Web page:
The times that neighbors have stepped out of their routines to introduce themselves or stopped to see how things were going when I’m out working in the yard are now too numerous to recall. Perhaps the sweetest, however, was Palm Sunday last year. I was smothering the front lawn under newspaper and dark humus, not an activity I thought would gain universal approval. Several folks did stop to ask what I was doing, even asking if I’d replant the sod. Few commented on my plans for a garden. In early afternoon, Bea appeared on the other side of the chain link. Ninety years old and the slight size of a school girl, she held out a blue-wrapped lollipop. “You’re working so hard,” she said. “I thought you might like one of these.”

I’ve done nothing to earn these kindnesses. I just moved in and started gardening. From the first handshake, however, I felt my heart opening like a seed. We’re a mixed up bunch: Giggling girls, skateboarding youth, strolling elders, and sign posting Republicans and Democrats. We’re threaded together by these sidewalks and touched by the weather above them. I am so touched by a sense of belonging here, that over time, I realize I’ve made a list of resolutions I hope will honor and benefit the neighbors of this garden.

1) First and foremost, there will be no privacy fence. It would neither fit nor serve.

2) To practice non-attachment, flowers in the median are there for the picking.

3) I can always stop for a chat, and will say “thanks” for every visit.

4) I will buy Girl Scout cookies.

5) The light will always be on and the bowl full for Halloween.

The lull of late morning has settled down around this intersection of residential streets. Quiet enough to hear bird chatter out back, a reminder that it’s time to fill the feeders. I look up to notice a fine sift of snow slanting from the north. Guess I was wrong, two degrees is not too cold for it after all. If enough of it falls, who knows what will happen next. With a nod to Mr. Frost: Good flurries do good neighbors make.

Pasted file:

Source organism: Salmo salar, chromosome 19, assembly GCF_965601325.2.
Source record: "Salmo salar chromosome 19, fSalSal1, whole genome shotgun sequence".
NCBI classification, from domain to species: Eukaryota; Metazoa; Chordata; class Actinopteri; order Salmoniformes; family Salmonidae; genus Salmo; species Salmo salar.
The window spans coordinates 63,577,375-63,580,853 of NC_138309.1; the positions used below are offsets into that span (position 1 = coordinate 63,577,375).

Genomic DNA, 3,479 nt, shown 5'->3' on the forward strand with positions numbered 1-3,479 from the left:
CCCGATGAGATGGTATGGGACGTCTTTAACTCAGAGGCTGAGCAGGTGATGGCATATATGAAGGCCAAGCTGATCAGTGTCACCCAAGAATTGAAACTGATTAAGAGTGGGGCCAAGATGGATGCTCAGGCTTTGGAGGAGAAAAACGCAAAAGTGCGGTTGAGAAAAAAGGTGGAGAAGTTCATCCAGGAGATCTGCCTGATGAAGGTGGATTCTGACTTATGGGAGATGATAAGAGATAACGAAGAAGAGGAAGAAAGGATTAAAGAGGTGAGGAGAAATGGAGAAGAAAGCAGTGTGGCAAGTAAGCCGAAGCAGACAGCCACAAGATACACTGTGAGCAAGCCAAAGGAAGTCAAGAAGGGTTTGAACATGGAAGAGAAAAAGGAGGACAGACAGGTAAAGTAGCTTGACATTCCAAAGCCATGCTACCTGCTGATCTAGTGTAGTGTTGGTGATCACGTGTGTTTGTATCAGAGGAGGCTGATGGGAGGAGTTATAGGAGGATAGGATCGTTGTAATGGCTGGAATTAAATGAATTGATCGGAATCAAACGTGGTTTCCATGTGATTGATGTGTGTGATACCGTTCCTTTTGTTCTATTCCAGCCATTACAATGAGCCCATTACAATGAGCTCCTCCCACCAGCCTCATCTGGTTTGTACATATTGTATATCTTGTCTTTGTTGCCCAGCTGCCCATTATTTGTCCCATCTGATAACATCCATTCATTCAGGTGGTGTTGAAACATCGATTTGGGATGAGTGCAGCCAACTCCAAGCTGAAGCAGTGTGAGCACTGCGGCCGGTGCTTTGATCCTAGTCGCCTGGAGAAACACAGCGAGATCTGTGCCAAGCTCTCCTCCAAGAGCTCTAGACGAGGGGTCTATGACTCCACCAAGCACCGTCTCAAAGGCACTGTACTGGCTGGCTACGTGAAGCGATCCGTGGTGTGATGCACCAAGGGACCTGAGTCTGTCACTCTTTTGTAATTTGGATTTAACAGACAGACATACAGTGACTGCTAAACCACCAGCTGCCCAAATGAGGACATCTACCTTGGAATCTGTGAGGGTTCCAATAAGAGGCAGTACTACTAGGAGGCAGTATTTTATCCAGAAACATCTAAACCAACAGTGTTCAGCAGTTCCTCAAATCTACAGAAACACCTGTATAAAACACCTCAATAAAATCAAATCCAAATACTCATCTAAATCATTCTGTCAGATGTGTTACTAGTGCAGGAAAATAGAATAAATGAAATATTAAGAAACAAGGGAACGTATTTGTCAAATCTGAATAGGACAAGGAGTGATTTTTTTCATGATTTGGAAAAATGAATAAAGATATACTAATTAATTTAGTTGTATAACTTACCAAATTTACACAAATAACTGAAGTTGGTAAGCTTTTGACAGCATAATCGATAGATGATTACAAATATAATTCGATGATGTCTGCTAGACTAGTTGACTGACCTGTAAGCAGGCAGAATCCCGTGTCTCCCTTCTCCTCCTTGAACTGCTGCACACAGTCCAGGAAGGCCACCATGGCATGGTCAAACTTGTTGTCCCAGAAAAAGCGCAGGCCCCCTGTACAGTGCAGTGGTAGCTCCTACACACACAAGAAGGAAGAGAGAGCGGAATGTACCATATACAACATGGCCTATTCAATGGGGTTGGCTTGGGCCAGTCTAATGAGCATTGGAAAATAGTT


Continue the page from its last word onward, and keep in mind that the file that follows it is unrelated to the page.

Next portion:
An Open Invitation

You are most welcome to have a look.

It’s a flat corner lot, large but unimposing. Sidewalk rims it, conducting a flow of passers by. Beyond the sidewalk, parking medians sprawl eight feet to the streets. A lawnmower’s width from the walk, a chain link fence, in mostly good condition, rings the yard. Stroll by and you’ll see every part of it. The surprising thing: I like these homely features.

At what level did I know I wanted exactly this plain, see through place? I’d been looking for seclusion in which to create personal sanctuary, an “invitation only” sort of space. The front yard should have had a public face with an engaging smile, but the back most certainly shielded from view. This place had neither enclosure nor good grooming, yet it was right.

I’ve lived and labored here a little over a year, and realize the experience has me shifting my perceptions.

Perhaps what defines sanctuary is really intention and tending, a safe yet permeable boundary and welcome. Is it any wonder that a well conceived garden begins in much the same way? Another tenet of good garden design is the wedding of the garden to both the architecture and the nature of the surrounding environment. Here it must be written that a beautiful garden and a sacred space can be neighborly.

As a freshman at Macalester College, during a unit on poet Robert Frost, I learned that his least favorite word was “exclusive”. Both democratic and mystic in character, this bit of revelation speaks to me once again. This flat corner lot calls me into a new creative edge that is at once inclusive and sacred, visible and safe.

I would be most honored for your company and witness as yard and person transform into gardenhood.